When you hear people talk about Richard Thompson, the first thing that comes up is his guitar playing. This is to be expected; in a more just world, Thompson would be as revered as Jimi Hendrix among six-string enthusiasts. However, it’s worth considering Thompson beyond his guitar skills. As a songwriter, the man is the consummate craftsman; even his weaker efforts are impeccably constructed. What has remained constant throughout Thompson’s varied career is the solid sense of individual identity that runs through all of his work; his songs are always truly his. Even on Still, an album that features such collaborators as Jeff Tweedy, the proceedings are dominated by Thompson’s singular voice and style.

Still features a noticeably different Thompson when compared to the one that we’ve seen recently. While his last few records captured the live chemistry of his touring trio, Still is a decidedly studio-crafted affair. There are definitely more hands on deck than longtime contributors Michael Jerome and Taras Prodaniuk, but Thompson’s songs are also more methodical and measured here. Whereas producer Buddy Miller encouraged Thompson to let it rip on 2013’s Electric, Tweedy seems interested in Thompson’s songwriting process. As a result, we get an album of Thompson as storyteller and troubadour, which has always been a great fit for him. The best moments on Still occur when Thompson is at his most relaxed: “Beatnik Walking” muses over the weary anger felt by a generation whose revolution may not have turned out the way that everyone wanted, while the sinewy album closer “Guitar Heroes” is the sort of idol worship song that is properly endearing as opposed to cloying.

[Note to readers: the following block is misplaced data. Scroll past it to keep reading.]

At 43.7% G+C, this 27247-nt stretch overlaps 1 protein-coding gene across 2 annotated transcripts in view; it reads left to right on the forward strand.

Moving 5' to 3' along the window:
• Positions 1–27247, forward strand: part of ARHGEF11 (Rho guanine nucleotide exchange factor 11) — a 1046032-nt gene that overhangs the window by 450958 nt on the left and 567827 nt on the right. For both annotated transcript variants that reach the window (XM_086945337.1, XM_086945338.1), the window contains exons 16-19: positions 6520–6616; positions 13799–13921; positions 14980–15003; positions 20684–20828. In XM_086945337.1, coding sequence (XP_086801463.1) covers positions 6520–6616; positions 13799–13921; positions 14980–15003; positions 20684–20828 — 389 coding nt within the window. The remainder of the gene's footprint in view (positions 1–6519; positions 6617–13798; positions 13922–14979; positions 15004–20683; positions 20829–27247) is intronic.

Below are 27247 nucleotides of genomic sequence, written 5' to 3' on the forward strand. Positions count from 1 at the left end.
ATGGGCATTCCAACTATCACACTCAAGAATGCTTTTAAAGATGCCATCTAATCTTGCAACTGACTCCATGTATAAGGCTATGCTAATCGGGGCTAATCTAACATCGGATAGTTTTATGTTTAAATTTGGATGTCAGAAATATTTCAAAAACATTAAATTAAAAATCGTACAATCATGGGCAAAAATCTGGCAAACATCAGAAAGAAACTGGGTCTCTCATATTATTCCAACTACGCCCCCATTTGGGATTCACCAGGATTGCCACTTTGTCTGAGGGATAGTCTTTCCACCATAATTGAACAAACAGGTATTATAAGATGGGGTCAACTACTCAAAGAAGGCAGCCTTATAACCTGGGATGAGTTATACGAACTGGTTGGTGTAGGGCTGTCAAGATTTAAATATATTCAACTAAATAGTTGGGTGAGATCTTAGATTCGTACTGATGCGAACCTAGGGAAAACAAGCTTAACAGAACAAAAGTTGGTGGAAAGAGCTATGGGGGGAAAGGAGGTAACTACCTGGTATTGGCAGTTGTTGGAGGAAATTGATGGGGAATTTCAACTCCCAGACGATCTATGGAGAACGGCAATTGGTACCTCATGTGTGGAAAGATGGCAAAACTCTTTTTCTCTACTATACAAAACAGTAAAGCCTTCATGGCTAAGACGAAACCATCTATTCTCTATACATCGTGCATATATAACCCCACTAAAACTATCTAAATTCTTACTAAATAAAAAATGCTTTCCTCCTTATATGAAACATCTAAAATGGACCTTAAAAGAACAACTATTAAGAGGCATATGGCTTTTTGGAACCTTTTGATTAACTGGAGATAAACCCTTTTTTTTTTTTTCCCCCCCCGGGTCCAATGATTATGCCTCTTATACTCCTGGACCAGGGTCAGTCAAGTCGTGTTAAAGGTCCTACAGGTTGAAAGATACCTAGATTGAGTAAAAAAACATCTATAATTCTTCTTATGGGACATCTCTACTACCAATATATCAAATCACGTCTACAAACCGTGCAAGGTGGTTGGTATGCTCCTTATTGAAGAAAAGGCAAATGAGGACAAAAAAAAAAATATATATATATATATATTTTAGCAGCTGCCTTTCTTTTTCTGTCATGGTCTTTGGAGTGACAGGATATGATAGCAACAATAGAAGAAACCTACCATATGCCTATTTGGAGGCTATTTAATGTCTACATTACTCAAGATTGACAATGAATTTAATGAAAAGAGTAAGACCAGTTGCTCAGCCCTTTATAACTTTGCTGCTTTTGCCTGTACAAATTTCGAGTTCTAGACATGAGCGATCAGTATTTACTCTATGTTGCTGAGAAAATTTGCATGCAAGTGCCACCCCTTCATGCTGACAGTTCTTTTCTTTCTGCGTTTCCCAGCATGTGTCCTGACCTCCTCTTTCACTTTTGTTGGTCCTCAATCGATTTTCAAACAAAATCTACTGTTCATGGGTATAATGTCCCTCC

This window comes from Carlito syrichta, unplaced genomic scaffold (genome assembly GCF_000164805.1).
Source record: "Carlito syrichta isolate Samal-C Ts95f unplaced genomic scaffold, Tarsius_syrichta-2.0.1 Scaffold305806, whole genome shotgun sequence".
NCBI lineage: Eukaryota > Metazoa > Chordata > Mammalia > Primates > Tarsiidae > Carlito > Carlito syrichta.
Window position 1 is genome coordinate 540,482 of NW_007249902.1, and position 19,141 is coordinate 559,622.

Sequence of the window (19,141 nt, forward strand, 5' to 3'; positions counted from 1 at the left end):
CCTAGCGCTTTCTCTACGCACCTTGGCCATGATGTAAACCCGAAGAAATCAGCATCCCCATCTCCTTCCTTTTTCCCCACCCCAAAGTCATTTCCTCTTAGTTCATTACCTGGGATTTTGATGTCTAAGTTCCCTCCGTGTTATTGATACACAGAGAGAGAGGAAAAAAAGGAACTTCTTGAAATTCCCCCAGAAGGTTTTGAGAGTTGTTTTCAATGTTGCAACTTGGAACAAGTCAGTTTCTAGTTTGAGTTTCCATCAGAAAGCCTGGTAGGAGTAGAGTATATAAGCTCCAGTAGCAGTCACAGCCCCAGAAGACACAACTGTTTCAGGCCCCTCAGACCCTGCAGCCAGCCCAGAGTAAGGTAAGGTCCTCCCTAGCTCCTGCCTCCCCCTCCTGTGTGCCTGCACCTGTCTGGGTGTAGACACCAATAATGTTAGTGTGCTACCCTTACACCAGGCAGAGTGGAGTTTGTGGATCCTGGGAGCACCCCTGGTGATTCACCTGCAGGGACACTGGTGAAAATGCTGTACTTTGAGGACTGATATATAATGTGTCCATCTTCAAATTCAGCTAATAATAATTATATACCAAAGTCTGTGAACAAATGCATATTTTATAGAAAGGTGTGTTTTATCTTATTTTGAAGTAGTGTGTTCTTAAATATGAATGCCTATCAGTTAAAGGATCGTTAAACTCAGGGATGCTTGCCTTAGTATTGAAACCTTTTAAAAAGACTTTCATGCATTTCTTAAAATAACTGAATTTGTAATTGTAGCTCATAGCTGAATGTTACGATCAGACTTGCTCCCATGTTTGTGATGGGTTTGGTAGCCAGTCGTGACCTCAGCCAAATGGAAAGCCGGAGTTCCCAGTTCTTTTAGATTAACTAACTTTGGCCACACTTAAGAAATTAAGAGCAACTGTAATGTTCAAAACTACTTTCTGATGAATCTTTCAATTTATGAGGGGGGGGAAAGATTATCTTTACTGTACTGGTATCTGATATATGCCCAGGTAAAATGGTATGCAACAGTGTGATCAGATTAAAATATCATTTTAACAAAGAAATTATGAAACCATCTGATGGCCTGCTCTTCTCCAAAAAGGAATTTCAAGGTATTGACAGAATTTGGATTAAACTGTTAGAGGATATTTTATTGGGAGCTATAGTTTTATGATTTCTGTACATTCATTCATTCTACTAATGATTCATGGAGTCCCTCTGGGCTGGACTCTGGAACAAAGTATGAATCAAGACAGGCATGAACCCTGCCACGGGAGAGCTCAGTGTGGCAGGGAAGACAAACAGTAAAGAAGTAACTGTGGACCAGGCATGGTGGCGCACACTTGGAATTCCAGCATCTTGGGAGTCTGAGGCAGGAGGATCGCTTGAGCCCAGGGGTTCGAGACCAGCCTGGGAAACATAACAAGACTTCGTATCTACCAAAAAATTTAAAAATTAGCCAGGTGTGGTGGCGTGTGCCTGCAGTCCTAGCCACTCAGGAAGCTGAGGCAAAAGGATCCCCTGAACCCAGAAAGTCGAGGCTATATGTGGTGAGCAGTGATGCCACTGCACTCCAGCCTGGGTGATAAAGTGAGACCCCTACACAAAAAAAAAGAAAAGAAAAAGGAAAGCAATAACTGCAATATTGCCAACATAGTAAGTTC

Tweedy wisely takes something of a backseat in these moments, but the producer makes himself most known when Thompson gets plugged in. I know I’m not alone in developing a distaste for the low-key, overly content and conflict-free approach to songwriting that has plagued Tweedy’s output as a songwriter, and it’s a bit discouraging that he’s encouraging this attitude out of Thompson. However, Thompson is a far more skilled craftsman who knows how to make low-key guitar rock work. As such, songs like “Broken Doll” and “Where’s Your Heart” carry a considerable weight in his hands. The latter is particularly impressive in how Thompson can still channel the acidity that characterized his brilliant early work. While he’s evolved as he’s gotten older, Thompson still has a clear idea of what works and what doesn’t in his songs.

The same cannot be said of Thompson’s sense of humor. If Still stumbles at any point, it’s when Thompson decides to throw in a few novelty songs to lighten the mood. On the surface, “Long John Silver” seems like the worst offender in this regard, if only because there’s no need to write new pirate sea shanties in 2015. It’s a delight in comparison to, “All Buttoned Up,” though. Listening to a songwriter as witty and literate as Thompson moan about how his significant other won’t have sex with him is a little disappointing. It’s a human urge, sure, but one wouldn’t expect a songwriter of his caliber to reduce these feelings down to their crudest terms.

Aside from those few missteps, though, Still is a predictably solid effort from Thompson. Not much has changed about his style in recent years, but not much really has to change. His virtuosity on his chosen instrument will always guarantee him some sort of loyal following, but unlike other guitar soloists of his ilk, Thompson always seems to have the songs to back it up.

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